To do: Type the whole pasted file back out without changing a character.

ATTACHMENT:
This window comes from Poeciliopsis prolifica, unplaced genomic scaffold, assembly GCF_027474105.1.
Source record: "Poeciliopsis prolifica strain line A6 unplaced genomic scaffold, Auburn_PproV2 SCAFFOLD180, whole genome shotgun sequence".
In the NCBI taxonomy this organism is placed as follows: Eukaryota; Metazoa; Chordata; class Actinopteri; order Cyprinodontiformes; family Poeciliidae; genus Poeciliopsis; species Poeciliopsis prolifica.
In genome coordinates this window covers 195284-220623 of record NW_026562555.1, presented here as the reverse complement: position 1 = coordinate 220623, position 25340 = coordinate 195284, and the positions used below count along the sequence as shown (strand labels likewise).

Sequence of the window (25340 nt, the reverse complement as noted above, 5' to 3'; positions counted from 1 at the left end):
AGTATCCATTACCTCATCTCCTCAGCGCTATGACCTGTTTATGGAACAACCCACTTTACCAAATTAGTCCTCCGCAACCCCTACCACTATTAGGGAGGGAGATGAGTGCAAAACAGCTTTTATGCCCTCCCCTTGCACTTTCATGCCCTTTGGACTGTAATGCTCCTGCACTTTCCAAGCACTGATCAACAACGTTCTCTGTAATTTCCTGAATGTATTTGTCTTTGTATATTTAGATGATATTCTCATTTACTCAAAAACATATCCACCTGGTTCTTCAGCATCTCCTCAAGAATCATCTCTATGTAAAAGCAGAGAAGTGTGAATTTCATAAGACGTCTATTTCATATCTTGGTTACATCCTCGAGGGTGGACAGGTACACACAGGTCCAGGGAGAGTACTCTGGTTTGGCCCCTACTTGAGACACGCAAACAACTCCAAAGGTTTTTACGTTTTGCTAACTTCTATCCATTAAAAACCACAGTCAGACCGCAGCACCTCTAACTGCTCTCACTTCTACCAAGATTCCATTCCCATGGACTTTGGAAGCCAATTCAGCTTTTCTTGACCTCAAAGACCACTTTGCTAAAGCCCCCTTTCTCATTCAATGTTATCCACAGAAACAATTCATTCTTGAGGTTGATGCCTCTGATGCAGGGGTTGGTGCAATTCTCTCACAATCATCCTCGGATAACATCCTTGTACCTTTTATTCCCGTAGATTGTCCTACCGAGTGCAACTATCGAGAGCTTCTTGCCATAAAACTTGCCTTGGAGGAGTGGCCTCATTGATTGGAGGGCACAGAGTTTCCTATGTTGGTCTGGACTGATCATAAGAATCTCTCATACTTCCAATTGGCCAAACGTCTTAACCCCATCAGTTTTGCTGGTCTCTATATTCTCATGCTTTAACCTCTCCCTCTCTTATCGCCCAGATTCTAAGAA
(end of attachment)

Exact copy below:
This window comes from Poeciliopsis prolifica, unplaced genomic scaffold, assembly GCF_027474105.1.
Source record: "Poeciliopsis prolifica strain line A6 unplaced genomic scaffold, Auburn_PproV2 SCAFFOLD180, whole genome shotgun sequence".
In the NCBI taxonomy this organism is placed as follows: Eukaryota; Metazoa; Chordata; class Actinopteri; order Cyprinodontiformes; family Poeciliidae; genus Poeciliopsis; species Poeciliopsis prolifica.
In genome coordinates this window covers 195284-220623 of record NW_026562555.1, presented here as the reverse complement: position 1 = coordinate 220623, position 25340 = coordinate 195284, and the positions used below count along the sequence as shown (strand labels likewise).

Sequence of the window (25340 nt, the reverse complement as noted above, 5' to 3'; positions counted from 1 at the left end):
AGTATCCATTACCTCATCTCCTCAGCGCTATGACCTGTTTATGGAACAACCCACTTTACCAAATTAGTCCTCCGCAACCCCTACCACTATTAGGGAGGGAGATGAGTGCAAAACAGCTTTTATGCCCTCCCCTTGCACTTTCATGCCCTTTGGACTGTAATGCTCCTGCACTTTCCAAGCACTGATCAACAACGTTCTCTGTAATTTCCTGAATGTATTTGTCTTTGTATATTTAGATGATATTCTCATTTACTCAAAAACATATCCACCTGGTTCTTCAGCATCTCCTCAAGAATCATCTCTATGTAAAAGCAGAGAAGTGTGAATTTCATAAGACGTCTATTTCATATCTTGGTTACATCCTCGAGGGTGGACAGGTACACACAGGTCCAGGGAGAGTACTCTGGTTTGGCCCCTACTTGAGACACGCAAACAACTCCAAAGGTTTTTACGTTTTGCTAACTTCTATCCATTAAAAACCACAGTCAGACCGCAGCACCTCTAACTGCTCTCACTTCTACCAAGATTCCATTCCCATGGACTTTGGAAGCCAATTCAGCTTTTCTTGACCTCAAAGACCACTTTGCTAAAGCCCCCTTTCTCATTCAATGTTATCCACAGAAACAATTCATTCTTGAGGTTGATGCCTCTGATGCAGGGGTTGGTGCAATTCTCTCACAATCATCCTCGGATAACATCCTTGTACCTTTTATTCCCGTAGATTGTCCTACCGAGTGCAACTATCGAGAGCTTCTTGCCATAAAACTTGCCTTGGAGGAGTGGCCTCATTGATTGGAGGGCACAGAGTTTCCTATGTTGGTCTGGACTGATCATAAGAATCTCTCATACTTCCAATTGGCCAAACGTCTTAACCCCATCAGTTTTGCTGGTCTCTATATTCTCATGCTTTAACCTCTCCCTCTCTTATCGCCCAGATTCTAAGAA